The credentials for prophets and judges (parashat Shoftim)

Author: Esther Ehrman, Elul 5765/Sept 2005

The problem of being able to distinguish the authentic divine message is very real in the Torah. The Almighty opens the Ten Commandments with the words 'I am the Lord your G-d who brought you out of the land of Egypt, out of the house of bondage', to remind the people of Israel that they had seen the signs and wonders for themselves and would know that the message they were hearing was genuine. Again, after the people had miraculously crossed the Red Sea, they 'believed the Lord and His servant Moses' (Ex. 14, v.31).

In Deuteronomy, the people are about to enter the promised land and Moses is about to die. How will they now distinguish the genuine divine message? The answer seems to be that the Almighty will transmit His message through prophets:

I will raise them up a prophet from among their brethren, like you (Moses), and I will put my words in his mouth. And he shall speak to them all that I command him. And it shall be that whoever does not hearken to my words which he shall speak in my Name, I will require it (his life) of him. But the prophet who shall presume to speak a word in my Name, which I have not commanded him to speak, or who will speak in the name of other gods, even that prophet shall die (be put to death). An if you say in your heart, how shall we know the word which the Lord has not spoken? When a prophet speaks in the name of the Lord, if the thing follow not nor come to pass, that is the thing which the Lord has not spoken, the prophet has spoken it presumptuously; you shall not be afraid of him (Deut.18, v.18ff)

A prophet must be clearly known to speak in G-d's Name. Nachmanides, (the RamBaN) suggests that the prophet must be one known as genuine to the people, as for instance, Elijah when he was taking the unusual action of sacrificing on Mount Carmel and not in Jerusalem. And, what the prophet announces as signs of the truth of his message must come true. That is the prophet's credential. We read a little earlier (Deut.13 v.2ff) that if a prophet announces signs and wonders and they do come about, but the message is to worship other gods, that is a test and the prophet is to be put to death. So signs and wonders are credentials, but they can only be accepted as a test of an authentic message if the messenger, the prophet really speaks in G-d's name. We have to-day lost the prophet.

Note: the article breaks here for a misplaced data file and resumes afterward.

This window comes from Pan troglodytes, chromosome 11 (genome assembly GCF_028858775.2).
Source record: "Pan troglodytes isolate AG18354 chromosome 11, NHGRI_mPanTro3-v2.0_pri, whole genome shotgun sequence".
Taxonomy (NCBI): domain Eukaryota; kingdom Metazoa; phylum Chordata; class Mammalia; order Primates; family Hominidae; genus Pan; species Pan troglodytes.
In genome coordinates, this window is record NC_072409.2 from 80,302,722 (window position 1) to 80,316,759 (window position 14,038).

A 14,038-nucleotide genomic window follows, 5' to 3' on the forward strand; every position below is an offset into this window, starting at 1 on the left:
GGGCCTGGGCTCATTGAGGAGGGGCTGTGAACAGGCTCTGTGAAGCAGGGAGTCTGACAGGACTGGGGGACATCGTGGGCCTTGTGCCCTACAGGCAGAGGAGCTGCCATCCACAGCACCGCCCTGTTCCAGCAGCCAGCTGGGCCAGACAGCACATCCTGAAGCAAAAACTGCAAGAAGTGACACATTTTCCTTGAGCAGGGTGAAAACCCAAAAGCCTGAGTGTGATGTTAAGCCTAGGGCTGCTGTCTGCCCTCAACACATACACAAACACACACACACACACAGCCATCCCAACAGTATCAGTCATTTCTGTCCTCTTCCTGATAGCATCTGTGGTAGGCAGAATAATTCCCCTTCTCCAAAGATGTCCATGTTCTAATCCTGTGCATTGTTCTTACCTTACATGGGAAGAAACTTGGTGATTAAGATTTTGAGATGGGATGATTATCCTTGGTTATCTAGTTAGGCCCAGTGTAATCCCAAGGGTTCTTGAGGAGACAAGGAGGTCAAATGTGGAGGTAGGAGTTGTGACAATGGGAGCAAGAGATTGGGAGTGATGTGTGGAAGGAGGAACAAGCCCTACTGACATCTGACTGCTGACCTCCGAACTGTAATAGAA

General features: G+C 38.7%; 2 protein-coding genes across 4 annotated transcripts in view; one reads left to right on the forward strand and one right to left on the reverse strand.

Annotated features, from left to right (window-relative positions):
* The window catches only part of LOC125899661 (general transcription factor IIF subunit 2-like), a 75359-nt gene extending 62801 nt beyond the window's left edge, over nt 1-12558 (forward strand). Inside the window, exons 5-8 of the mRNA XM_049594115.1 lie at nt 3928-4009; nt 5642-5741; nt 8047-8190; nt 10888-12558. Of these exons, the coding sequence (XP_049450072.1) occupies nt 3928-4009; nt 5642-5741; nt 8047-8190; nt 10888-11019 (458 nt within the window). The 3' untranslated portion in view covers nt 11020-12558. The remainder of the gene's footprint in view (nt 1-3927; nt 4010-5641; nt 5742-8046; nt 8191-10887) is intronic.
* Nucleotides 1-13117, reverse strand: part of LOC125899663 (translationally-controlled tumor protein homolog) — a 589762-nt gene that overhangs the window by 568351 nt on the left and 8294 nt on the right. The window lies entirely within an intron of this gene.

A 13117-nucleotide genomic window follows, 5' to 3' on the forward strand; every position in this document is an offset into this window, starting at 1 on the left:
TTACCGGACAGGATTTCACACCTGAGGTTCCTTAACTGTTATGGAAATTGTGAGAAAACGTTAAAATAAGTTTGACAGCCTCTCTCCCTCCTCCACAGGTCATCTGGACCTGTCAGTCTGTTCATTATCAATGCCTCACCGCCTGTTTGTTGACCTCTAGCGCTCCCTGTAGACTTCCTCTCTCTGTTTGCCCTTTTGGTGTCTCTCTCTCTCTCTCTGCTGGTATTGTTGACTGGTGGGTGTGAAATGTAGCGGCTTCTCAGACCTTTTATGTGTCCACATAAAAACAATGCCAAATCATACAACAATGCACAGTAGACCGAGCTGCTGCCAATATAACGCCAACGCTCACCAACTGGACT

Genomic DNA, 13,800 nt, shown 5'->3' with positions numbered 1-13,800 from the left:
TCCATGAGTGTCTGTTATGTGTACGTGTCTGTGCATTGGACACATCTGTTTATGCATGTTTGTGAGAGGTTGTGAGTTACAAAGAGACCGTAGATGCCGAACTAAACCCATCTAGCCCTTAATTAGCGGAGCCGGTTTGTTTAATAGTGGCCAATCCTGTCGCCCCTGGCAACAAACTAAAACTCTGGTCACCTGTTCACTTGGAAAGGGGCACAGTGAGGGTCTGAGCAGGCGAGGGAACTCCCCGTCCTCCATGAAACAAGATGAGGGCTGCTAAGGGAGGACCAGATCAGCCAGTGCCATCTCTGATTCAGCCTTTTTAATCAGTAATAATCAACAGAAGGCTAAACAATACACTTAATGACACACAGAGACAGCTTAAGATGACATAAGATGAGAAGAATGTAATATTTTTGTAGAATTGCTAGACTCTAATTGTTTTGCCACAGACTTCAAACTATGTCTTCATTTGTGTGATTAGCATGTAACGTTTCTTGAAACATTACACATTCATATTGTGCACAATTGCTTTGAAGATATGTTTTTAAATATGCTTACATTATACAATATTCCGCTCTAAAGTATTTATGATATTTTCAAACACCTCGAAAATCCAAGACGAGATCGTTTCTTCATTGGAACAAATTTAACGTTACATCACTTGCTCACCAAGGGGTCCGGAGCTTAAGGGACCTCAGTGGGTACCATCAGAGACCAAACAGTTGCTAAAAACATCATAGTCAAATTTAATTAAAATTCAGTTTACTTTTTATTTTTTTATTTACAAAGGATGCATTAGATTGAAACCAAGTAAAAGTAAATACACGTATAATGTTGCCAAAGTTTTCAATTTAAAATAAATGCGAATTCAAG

Very different is the test of authenticity when it comes to knowing the laws of the Torah:

If there arise a matter too hard for you in shall come to the priests, the Levites and to the judges that shall be in those days and inquire, and they will show you the sentence of judgement (ve higidu lecha et devar ha mishpat).... And according to the sentence of the law that they will teach you and according to the judgment which they will tell you, you will do (Deut.17, v.8 ff).

No supernatural credentials are indicated here for the interpretation of the Law by the Cohen, the Levi and the judge. Moreover the prophet is not on the list of people to ask. The question arises, why is the prophet not there? The Rabbinical tradition gives us one answer in a famous story in the Talmud (Tractate Bava Metzia 59b). Here, we read that Rabbi Eliezer declared an oven ritually clean and the Rabbis declared it unclean. Rabbi Eliezer calls on heavenly support 'If the Halacha is in accordance with me, let the carob tree prove it. The carob tree uprooted itself a hundred cubits from its place – and some say four hundred cubits. They said to him: one cannot bring the evidence of a carob'. He asks that the stream prove it and the water turns back. This too is not accepted by the Rabbis. He asks that he walls of the house of study fall and they begin to fall. Rabbi Joshua shouts at the walls that they should not interfere in a discussion on the Law and the walls stop falling, 'they did not fall, out of respect for Rabbi Joshua and they did not straighten out of respect for Rabbi Eliezer. And they still stand, partly leaning' Rabbi Eliezer asks for direct heavenly proof of his judgment and a heavenly voice confirms that the Halachah is according to Rabbi Eliezer in all things. 'Rabbi Joshua rose to his feet and said: It is not in heaven (lo ba shahamayim hee). The Gemara explains that the Torah was given at Sinai and Moses gave the instruction (based on Ex23, v.2): turn after the majority (acharei rabbim le hatot) When it is matter of deciding the validity of a law, a majority of scholars is empowered to determine that validity. No supernatural signs are called for and the prophet has no role here. The Almighty gave the Torah to us here on earth and our efforts to understand its Laws will help us to live.